Returning from retreats are always interesting times; transitions from what was to what is; from the extraordinary to the ordinary. Relief to have made it; sadness to have left; reconnecting with loved ones and the familiar; overwhelm of returning to normality. A few friends have been in touch with me today, my first day back, asking “how was it?” - and all I can answer is “I don’t know” - which is really the short (and honest) answer to a multitude of feelings and thoughts which all depend on the exact moment I am asked that question. One moment I am okay, the next overwhelmed.
Since 2010, I have been on retreat a couple of times per year. My longest time away was the 4 week “Dathun” I attended last Spring, but normally I go away for a week to 10 days. That was the case this time around. Two reasons this retreat was different: it was my first solitary retreat, and the first time with the practices I am undertaking as a recent initiate of the Vajrayana (the third ‘vehicle’ of Tibetan Buddhism). The very foundation of the Buddhist path (and indeed of existential-based psychotherapy of which I am also a practitioner) is working with uncertainty, ambiguity and groundlessness. So of course, going in to such retreats with any kind of expectation is risky - and I really did do my best to stay open to what might be, what might not be. I examined my hopes and my fears ahead of the retreat, recognising the storylines I was creating of how it would be. I’ve shared with you before how my emotional ‘default’ if you like is an anxious presentation - so, I like to plan for every eventuality. Planning brings me control…and so the first lesson of the Vajrayana: that ain’t possible. And, I sit here now quite bruised and battered - physically: my body has taken a beating (6h of sitting a day, and taking on a new practice of prostrations), and emotionally: my ego did not like having the carpet pulled from underneath me.
I’ve been back from the US for nearly two weeks now. On one level, I got back in to the normal run of things pretty quickly. I was back teaching 24 hours after landing at Heathrow; the majority of jet lag had faded within 2 days; and my client work resumed in a way that seemingly belied by absence for a week. Since returning, my interactions with friends, family, colleagues, clients have had me reflecting upon how we end up communicating our experiences; especially those of a profound nature. Can we ever truly reveal ourselves? Do we want to? Do we need to?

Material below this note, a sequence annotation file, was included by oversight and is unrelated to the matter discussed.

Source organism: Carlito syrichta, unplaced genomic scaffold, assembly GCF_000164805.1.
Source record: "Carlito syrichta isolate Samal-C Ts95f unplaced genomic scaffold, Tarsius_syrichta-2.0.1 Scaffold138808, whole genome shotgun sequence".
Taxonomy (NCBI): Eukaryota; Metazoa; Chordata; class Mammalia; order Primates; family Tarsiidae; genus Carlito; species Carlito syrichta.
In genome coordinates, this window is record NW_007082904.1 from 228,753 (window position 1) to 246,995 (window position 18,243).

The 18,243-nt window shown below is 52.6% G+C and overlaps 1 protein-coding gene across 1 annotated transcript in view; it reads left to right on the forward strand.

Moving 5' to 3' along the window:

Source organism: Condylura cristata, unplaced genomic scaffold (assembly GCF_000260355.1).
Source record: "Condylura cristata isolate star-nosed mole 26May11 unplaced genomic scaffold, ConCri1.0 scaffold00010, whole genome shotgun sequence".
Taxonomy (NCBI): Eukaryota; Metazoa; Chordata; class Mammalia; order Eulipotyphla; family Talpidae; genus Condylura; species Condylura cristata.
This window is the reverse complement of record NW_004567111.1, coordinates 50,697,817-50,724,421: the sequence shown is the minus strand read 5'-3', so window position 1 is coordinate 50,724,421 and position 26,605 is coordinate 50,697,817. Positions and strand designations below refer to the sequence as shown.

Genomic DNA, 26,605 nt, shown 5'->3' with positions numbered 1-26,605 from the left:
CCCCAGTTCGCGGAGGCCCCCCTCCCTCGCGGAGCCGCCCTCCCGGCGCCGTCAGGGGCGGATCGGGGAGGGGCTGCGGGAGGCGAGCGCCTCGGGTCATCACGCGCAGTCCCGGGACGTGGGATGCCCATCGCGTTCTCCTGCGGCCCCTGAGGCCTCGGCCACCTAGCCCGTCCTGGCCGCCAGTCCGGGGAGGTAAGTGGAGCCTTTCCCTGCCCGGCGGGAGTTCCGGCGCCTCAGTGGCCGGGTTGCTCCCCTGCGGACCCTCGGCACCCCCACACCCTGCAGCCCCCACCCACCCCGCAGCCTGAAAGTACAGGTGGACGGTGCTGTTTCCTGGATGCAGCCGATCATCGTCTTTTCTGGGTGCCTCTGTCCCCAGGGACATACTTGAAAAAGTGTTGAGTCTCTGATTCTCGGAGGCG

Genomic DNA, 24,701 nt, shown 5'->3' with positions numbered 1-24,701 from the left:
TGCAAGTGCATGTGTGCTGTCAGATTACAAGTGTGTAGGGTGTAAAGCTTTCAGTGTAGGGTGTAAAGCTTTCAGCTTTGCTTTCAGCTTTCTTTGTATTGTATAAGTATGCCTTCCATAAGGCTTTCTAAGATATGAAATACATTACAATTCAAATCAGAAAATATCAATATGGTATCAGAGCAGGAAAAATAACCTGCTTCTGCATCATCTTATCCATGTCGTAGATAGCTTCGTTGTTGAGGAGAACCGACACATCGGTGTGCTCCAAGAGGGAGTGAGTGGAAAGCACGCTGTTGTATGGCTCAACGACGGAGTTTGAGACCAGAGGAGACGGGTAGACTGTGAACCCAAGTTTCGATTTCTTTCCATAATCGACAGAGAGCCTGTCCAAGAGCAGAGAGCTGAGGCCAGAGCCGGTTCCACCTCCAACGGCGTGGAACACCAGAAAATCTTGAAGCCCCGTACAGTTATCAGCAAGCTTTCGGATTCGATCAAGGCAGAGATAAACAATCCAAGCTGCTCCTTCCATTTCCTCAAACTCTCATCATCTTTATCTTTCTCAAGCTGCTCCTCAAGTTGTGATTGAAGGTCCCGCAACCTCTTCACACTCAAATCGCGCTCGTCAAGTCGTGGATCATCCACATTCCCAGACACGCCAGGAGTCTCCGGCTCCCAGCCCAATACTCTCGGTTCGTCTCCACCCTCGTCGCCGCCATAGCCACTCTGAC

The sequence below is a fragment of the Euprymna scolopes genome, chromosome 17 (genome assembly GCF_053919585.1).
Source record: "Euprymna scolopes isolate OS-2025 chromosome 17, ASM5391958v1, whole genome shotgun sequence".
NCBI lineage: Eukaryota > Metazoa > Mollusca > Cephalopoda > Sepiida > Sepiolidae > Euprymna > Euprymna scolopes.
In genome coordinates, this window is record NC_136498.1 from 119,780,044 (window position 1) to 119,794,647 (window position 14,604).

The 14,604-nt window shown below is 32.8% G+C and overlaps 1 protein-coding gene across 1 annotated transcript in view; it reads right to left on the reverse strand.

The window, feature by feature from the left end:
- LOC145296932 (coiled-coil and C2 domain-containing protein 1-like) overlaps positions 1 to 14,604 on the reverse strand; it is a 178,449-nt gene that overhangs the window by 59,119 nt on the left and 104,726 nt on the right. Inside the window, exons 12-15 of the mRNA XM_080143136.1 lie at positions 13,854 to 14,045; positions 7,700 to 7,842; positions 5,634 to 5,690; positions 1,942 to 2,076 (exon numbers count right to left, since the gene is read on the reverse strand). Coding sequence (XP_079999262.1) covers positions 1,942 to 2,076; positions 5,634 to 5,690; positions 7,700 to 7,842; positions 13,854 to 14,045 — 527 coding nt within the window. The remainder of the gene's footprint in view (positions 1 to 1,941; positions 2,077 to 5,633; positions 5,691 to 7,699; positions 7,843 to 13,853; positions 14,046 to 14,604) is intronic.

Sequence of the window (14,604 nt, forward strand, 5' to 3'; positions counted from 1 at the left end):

And, it hasn’t been easy to know what to share when asked “So, how was it?”.
On a very practical side, I know that part of the commitment in becoming a student of Vajrayana Buddhism is to keep the teachings and practices secret. In the words of Judy Lief, the teacher who led the retreat I attended back in June:
“The tantric path requires complete engagement and fierce dedication. There is a quality of directness, abruptness, and wholeheartedness to it, and it is said to be the more rapid but more dangerous path. Tantrikas, or vajrayana practitioners, recognize that the most challenging aspects of life—the energies and play of confused emotions and frightening obstacles—can be worked with as gateways to freedom and realization.”
It is Friday, a statement of fact (as I write) but also a statement of ‘act’: because Fridays are the day I am now putting aside for writing. I’ve spent 5 hours of my day today in front of my Mac; in front of my Mac and also in front of my window with its view of the South Downs. I recently changed the layout of my study around so that I could benefit from this view, as it inspires me. One of the enjoyable aspects of my day has been writing and pausing to watch the trees as they move in the gusty wind today. I feel more engaged with my environment, and also more held by it. Creating the container for the creativity within.
Today has felt a good day to write. On my book project, I have come to a section I wanted to write on the importance of bringing philosophy in to therapeutic work (and therefore in the training of therapists). I value my own training for doing this: firstly because it has helped a critical engagement and reflection with the theories of therapy and with my experience of being a therapist…and of being ‘a Helen’. Secondly, coming to know a little about philosophy through my training has allowed me to consider how different philosophical systems might interact - in this instance, the humanistic and buddhistic.
Page 7 of 38